Tubu City is located on the border of the Navajo and Hopi Indian Reservations in Northeastern Arizona. It is 82 miles and about 2 hour drive from the Grand Canyon. During the drive to Tuba City we stopped to check out a small Native-American shopping area that had been setup next to this spectacular view of one of the many side canyons that extends into the Grand Canyon:
Even these side canyons are just so impressive to see much less the Grand Canyon. Something that wasn’t impressive to see was the small Native-American shopping area. Many of the shop keepers had already left for the day so there wasn’t much to look at:
The shops did have some pretty high cliffs behind it though that I figured must have some great views of the Grand Canyon; unfortunately I did not have time to try and scramble up them:
There really wasn’t much else to see on the way to Tuba City especially since it was getting dark out. We pulled into Tuba City at about 6:30 PM and checked into the Moenkopi Legacy Inn and Suites. This was the most expensive hotel in Tuba City, but it had good reviews online so we decided to check it out.
We were not disappointed because the hotel was quite nice especially considering the remote area we were in. After checking in we found out that the hotel sits on the Hopi side of Tuba City and is thus owned by the Hopi tribe. It was the first hotel built in Tuba City in 50 years and you can tell that the Hopi tribe is using the hotel as part of a greater effort to attract tourism to their reservation. The hotel had plenty of information about visiting the Hopi Reservation and I actually wished I had time to do so, but unfortunately I had to keep on schedule to get back to Colorado in time to return to work. Considering how nice everyone at the hotel was and the effort they are putting into promoting tourism my family and I are definitely interested in touring the reservation some time in the future.
The hotel also has a Denny’s built into it which is where we ate dinner the night we checked in. The next morning there was a free continental breakfast available for hotel guests. After checking out we had a chance to see Tuba City and the place is pretty run down and I will leave it at that:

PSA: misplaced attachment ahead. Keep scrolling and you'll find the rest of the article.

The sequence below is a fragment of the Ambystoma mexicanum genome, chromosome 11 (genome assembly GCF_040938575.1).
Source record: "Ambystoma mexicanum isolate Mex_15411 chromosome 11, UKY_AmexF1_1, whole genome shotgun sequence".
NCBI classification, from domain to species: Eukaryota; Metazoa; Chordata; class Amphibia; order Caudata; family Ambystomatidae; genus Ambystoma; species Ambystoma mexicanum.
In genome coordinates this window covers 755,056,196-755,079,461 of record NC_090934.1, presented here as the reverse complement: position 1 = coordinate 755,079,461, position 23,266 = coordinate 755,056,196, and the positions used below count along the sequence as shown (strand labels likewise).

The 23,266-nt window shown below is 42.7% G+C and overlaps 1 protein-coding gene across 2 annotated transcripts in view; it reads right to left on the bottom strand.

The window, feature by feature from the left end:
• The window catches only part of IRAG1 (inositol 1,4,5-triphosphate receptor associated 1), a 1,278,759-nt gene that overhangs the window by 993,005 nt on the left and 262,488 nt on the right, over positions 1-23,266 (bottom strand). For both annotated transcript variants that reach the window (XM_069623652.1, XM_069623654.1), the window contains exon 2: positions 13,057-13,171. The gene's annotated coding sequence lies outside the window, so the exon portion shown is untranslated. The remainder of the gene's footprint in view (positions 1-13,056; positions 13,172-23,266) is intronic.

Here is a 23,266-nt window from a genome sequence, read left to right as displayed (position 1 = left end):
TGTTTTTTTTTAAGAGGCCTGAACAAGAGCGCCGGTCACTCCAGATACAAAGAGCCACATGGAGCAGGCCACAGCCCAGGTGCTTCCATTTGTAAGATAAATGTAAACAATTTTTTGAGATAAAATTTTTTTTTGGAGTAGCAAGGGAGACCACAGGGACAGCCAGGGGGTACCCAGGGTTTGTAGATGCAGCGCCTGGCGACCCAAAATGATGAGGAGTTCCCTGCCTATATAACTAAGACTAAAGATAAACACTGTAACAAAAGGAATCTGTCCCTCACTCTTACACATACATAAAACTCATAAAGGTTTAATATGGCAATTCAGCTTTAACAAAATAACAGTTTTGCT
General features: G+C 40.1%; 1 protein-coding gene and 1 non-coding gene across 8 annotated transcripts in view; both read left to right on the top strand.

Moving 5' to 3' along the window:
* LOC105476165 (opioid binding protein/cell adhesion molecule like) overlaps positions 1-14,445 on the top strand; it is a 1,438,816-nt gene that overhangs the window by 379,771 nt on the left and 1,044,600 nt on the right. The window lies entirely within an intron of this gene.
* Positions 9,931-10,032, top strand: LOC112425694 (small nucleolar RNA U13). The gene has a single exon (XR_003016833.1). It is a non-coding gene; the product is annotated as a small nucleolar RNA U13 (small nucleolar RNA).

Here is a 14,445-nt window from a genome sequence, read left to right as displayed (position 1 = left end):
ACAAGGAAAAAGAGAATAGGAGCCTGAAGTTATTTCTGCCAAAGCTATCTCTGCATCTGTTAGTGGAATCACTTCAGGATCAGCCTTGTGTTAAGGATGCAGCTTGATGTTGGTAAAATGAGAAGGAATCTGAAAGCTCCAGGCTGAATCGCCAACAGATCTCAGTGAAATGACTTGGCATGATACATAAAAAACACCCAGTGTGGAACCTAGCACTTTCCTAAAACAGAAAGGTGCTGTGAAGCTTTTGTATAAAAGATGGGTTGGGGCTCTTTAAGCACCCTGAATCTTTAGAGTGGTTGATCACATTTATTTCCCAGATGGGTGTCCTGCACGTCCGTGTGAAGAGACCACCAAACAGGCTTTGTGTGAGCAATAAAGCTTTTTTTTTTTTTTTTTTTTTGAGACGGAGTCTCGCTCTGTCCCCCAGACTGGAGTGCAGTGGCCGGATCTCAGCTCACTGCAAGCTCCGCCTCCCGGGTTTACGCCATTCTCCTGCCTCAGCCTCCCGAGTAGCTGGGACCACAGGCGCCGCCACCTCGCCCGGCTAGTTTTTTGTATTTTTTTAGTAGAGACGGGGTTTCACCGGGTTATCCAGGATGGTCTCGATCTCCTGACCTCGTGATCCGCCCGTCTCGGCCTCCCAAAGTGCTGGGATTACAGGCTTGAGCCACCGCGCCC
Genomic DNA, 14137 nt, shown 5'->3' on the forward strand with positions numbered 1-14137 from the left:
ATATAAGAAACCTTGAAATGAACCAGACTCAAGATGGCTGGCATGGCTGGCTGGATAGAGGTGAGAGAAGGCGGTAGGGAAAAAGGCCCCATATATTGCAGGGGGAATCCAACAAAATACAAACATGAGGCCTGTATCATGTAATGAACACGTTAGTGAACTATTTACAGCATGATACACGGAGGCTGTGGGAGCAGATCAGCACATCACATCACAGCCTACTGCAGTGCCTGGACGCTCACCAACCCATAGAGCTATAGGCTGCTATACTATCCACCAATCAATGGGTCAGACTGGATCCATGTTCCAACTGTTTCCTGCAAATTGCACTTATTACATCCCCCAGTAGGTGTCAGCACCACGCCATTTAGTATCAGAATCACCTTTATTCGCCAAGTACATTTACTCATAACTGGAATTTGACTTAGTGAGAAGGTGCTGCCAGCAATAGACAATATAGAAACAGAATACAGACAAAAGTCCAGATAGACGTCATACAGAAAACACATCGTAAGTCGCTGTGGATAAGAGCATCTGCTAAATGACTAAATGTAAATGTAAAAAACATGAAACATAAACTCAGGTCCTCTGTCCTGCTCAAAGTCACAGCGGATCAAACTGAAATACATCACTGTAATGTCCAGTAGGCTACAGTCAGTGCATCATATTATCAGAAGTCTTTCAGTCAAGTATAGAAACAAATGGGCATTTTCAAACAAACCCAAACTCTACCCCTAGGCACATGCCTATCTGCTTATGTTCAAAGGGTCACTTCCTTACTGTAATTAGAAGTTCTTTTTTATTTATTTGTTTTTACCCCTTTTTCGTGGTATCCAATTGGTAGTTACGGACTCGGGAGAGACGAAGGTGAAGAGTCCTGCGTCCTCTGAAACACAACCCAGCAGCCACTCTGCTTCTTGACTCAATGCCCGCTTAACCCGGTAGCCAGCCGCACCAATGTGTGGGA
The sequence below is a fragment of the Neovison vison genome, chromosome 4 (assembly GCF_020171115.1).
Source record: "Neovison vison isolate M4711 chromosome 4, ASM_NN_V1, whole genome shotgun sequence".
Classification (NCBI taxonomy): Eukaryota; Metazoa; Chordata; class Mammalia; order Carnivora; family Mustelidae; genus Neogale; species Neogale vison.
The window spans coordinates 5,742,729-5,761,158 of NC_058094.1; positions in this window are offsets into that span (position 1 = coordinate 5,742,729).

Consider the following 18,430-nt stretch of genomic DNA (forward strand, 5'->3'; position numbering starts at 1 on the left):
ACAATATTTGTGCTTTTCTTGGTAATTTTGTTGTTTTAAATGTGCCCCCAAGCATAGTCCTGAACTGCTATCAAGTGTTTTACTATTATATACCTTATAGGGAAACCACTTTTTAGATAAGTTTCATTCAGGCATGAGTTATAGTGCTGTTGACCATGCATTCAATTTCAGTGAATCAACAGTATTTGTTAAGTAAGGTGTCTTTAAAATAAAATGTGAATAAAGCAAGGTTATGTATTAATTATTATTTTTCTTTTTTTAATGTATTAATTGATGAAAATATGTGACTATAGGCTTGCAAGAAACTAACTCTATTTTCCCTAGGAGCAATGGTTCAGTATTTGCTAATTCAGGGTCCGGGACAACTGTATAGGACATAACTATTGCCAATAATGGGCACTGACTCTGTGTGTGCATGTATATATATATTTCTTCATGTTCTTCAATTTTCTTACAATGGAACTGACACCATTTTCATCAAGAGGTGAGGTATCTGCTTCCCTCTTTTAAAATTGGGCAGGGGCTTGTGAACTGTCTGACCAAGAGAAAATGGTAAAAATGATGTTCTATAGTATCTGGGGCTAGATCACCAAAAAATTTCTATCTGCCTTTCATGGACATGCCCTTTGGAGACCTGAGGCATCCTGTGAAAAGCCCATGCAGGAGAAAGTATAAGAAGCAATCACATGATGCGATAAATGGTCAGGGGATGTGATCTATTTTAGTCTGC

Our next destination after Tuba City was to stop by and see the Four Corners on our way to Mesa Verde National Park. Tuba City may not have been much to look at, but the land within the Navajo Indian Reservation was spectacular. All throughout the drive on Highway 160 to the Four Corners the road was surrounded by beautiful red rock formations:
Some of the rocks appeared to be polished very smoothly by the elements:
As we continued down the road we could see that the rocks came in various sizes and shapes:
A section of these spectacular red rocks is part of the Navajo National Monument. I did not have time to stop, but according to the National Park website there are three very short hikes that can be done here while all the other hikes require either guides or advanced reservations. However, this 17 mile Keet Seel hike to an ancestral Puebloan village looks awesome, but only 20 people are allowed on the trail per day. This is definitely something I want to check out some day. However, for this trip I had a good time just taking in the views of all the awesome rocks around the highway:
After Highway 160 exits the Navajo National Monument area it then enters a large desert area with a number of large isolated rocks:
There is a turn off of Highway 160 that leads to Monument Valley which is where the most spectacular rocks can be seen, which unfortunately I did not have time to check out:
The highway next drove by these really spectacular cliffs:
It had started to rain which seemed to bring out the redness of the rock even more:
I could see that one local had a little ranch at the base of these cliffs:
Highway 160 then continued across another large desert plain where some various mesas could be seen in the distance:
As I continued up Highway 160 to the Four Corners I was now very close to the New Mexico border and looking on my map this mountain range here actually ran from Arizona into New Mexico:
Soon enough Highway 160 crossed into New Mexico and we saw the turnoff immediately after that to drive towards the Four Corners.